When I wrote about the marketing of The Big Sick last year the buzz around the movie was at a fever pitch. It had debuted at the 2017 Sundance Film Festival to much acclaim for the script by Kumail Nanjiani and Emily V. Gordon, which was based on the real story of how they had met and their early relationship. Likewise, the performances by Nanjiani as himself, Zoe Kazan as Emily and Holly Hunter and Ray Ramano as her parents as well as the direction of Michael Showalter had all been enthusiastically praised. It was being held as a fresh and original take on the stale rom-com genre.
The story follows Kumail and Emily from the moment they meet when she’s in the audience at one of his standup shows. A slightly awkward and halting romance begins and eventually flourishes. Initially the biggest problem that gets in their way is that his family expects him to get in line and eventually agree to an arranged marriage, as is common in their culture. So the couple breaks up. Shortly after that Emily winds up in the hospital with an illness that confounds the doctors and leaves her in a coma for a long time. Despite the fact that her parents don’t want him there, Kumail keeps hanging around, eventually winning them over. When she wakes things are back to being difficult and awkward as the couple has to once more find their way.
When the movie was being sold by Amazon Studios there was a heavy emphasis on Nanjiani, which makes sense since 1) He’s a fairly recognizable comedian and 2) Kazan spends a good chunk of the movie playing a coma, which limits her range. So the trailer was more focused on scenes involving the interplay between Nanjiani and Ramano in particular. That was also seen in how the studio released a clip of a particularly notable conversation between the two of them that had been frequently cited by those who saw it at Sundance as a standout moment of comedic writing (a tactic I took issue with).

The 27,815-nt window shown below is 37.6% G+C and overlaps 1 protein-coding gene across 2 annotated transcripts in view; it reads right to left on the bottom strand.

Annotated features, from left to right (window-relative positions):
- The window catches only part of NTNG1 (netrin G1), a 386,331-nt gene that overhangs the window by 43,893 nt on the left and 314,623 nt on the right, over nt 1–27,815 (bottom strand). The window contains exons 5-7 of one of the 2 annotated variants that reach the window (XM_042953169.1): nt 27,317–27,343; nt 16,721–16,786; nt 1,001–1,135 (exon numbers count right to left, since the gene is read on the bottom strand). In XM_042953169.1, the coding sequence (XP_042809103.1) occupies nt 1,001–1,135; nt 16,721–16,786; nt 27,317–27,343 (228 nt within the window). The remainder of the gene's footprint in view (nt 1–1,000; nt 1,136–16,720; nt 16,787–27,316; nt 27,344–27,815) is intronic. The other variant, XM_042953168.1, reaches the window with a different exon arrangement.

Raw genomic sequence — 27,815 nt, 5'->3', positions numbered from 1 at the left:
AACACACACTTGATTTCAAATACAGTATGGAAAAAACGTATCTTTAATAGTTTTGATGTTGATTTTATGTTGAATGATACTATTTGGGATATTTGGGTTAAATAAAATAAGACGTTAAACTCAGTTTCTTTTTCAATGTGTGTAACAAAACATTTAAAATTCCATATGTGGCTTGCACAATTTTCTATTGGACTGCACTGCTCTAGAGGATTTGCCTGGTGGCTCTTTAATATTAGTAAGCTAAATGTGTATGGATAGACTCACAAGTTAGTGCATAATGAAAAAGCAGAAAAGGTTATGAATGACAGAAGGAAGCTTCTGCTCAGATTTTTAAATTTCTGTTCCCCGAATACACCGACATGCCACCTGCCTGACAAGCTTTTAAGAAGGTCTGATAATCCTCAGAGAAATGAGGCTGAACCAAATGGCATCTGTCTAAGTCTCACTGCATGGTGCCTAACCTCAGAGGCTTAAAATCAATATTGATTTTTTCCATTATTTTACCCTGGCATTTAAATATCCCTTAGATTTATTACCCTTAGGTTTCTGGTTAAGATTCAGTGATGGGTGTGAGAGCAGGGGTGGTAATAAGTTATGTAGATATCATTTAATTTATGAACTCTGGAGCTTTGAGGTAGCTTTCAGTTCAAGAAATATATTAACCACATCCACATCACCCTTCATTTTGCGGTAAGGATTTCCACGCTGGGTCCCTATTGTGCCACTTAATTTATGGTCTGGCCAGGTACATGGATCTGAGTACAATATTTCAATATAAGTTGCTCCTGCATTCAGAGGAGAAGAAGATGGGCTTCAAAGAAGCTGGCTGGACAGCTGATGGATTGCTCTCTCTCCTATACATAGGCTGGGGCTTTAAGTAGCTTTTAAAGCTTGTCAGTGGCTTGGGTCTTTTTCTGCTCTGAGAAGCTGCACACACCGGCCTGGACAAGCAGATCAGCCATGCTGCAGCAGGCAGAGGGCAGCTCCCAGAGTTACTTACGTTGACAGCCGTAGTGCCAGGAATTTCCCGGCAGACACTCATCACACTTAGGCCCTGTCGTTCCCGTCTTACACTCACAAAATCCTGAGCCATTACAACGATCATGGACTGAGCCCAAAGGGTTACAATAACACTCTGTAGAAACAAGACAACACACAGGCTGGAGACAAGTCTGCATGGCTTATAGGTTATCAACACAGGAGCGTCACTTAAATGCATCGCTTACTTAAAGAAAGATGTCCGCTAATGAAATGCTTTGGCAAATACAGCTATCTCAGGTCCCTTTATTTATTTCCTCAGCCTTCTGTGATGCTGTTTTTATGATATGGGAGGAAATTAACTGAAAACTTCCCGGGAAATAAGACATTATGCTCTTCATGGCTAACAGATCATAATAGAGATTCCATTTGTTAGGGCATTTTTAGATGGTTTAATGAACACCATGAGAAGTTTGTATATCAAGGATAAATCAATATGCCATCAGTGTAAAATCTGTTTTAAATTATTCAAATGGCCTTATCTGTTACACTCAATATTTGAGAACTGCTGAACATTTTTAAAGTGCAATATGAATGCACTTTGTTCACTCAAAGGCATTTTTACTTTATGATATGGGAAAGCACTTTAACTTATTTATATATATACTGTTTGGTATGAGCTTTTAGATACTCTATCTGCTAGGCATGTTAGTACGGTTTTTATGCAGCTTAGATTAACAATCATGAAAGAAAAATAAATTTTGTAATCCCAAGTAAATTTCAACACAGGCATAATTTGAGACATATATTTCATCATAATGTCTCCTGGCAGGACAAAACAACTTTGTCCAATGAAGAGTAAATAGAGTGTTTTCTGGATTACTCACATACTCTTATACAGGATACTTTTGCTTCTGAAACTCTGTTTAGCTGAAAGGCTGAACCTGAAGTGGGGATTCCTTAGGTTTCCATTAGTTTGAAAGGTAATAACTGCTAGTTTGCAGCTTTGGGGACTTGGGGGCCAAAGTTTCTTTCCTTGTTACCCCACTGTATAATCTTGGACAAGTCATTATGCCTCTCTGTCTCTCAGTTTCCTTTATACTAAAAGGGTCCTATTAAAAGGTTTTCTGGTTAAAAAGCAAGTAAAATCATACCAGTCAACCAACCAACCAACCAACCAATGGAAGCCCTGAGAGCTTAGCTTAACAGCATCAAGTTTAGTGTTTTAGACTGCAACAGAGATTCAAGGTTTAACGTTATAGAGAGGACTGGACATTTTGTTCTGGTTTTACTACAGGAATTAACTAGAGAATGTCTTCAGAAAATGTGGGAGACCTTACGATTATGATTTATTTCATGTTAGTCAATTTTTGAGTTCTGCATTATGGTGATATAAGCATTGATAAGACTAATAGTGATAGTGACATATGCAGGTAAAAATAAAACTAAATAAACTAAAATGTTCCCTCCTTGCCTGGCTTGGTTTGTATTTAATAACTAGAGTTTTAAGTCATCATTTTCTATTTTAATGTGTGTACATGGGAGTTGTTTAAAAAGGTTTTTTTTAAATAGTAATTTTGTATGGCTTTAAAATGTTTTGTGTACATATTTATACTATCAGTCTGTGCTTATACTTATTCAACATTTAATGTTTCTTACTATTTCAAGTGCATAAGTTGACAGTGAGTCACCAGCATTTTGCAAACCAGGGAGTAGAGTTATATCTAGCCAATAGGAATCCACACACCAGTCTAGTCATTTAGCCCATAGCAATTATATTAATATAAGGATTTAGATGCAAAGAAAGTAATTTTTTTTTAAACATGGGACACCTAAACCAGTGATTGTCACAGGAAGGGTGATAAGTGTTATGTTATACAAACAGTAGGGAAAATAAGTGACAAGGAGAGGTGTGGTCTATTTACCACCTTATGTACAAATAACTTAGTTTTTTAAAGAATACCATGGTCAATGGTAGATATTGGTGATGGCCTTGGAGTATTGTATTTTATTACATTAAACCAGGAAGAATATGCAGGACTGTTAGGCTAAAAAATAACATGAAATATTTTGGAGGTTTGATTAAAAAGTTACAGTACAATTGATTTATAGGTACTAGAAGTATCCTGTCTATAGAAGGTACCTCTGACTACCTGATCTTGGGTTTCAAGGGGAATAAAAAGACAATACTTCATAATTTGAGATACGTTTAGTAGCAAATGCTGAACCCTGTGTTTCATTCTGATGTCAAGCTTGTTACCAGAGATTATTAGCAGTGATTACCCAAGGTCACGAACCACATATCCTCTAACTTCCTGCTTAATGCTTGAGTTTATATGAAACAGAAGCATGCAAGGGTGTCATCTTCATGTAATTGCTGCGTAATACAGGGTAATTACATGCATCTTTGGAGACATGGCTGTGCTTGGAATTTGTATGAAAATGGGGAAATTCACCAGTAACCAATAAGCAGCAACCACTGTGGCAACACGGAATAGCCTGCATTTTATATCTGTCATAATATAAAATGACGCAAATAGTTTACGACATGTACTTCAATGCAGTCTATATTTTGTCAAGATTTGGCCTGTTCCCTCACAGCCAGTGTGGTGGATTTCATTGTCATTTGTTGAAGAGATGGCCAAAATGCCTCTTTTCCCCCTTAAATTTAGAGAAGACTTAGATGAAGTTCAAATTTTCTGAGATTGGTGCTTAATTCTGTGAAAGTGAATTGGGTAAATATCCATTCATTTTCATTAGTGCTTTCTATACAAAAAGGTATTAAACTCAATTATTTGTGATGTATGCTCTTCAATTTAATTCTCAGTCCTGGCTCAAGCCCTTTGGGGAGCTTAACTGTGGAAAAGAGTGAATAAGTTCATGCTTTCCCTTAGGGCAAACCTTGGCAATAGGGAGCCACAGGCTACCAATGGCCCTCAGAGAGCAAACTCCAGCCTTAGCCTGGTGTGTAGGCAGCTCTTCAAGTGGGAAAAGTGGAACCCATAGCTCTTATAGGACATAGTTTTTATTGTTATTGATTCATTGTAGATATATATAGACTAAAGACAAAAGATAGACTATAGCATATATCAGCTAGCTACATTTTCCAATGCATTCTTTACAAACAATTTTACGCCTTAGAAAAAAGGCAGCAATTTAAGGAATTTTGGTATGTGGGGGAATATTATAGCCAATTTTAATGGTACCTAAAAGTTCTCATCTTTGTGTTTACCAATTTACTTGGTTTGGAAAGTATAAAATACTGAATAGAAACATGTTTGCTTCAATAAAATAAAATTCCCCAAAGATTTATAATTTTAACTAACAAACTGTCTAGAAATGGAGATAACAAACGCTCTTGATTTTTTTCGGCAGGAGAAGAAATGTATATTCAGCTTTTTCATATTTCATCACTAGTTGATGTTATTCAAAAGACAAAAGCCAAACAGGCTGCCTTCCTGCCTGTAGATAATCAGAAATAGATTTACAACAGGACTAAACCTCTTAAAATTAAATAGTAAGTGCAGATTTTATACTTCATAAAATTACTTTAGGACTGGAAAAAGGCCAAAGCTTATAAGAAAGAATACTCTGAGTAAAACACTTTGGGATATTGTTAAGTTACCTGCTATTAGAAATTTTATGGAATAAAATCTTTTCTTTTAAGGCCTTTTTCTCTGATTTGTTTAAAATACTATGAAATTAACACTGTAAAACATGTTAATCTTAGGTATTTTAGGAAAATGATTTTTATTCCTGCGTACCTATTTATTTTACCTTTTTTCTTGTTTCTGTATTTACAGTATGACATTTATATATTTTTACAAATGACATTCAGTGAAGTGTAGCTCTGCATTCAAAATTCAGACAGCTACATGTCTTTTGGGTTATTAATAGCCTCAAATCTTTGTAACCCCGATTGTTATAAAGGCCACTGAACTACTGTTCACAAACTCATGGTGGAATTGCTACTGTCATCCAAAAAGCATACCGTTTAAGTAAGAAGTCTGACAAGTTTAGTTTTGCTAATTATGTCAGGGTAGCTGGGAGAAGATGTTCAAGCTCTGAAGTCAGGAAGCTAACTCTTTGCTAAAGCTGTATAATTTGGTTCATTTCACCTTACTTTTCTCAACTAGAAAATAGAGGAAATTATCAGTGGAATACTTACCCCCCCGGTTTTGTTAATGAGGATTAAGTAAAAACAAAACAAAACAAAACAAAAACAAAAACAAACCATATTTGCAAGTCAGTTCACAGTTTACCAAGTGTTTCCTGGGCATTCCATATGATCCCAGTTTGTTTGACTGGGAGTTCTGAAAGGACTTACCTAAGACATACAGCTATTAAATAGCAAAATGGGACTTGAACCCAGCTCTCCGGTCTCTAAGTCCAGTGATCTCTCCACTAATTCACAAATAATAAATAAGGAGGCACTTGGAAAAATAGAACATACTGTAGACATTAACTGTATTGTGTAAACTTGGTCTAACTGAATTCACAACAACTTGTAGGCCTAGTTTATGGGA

On other fronts of the campaign, the press push was filled with interviews with Nanjiani and Gordon – either on their own or together – where they talked about writing the film and their relationship and the unusual path it took. Even the poster made that appeal, using the tagline “An awkward true story.” So the audience was constantly being reminded that this was a real story, no matter how unusual it might seem.
The fact that it’s based on a true story and didn’t fall into most of the cliches that the romantic comedy genre is usually given to is part of why critics – and eventually audiences – latched onto it. That’s what was sold and that’s pretty much what it delivers.
I’ve long been a fan of Nanjiani, enjoying his frequent supporting appearances in various films as well as on “Portlandia,” where he shows up all the time, usually as some sort of difficult clerk or waiter. He takes his verbal dexterity and unique delivery to another level here. There was a slight risk I felt of someone we enjoy in small roles not really working when taking on the lead, but those were unfounded as he’s just as great here as he has been. He plays an updated version of the Judd Apatow romantic lead. Where Apatow was determined to champion the schlubby guy, those characters were too often aimless, unmotivated losers whose general approach to life should have turned off the women they pursued more than their appearance.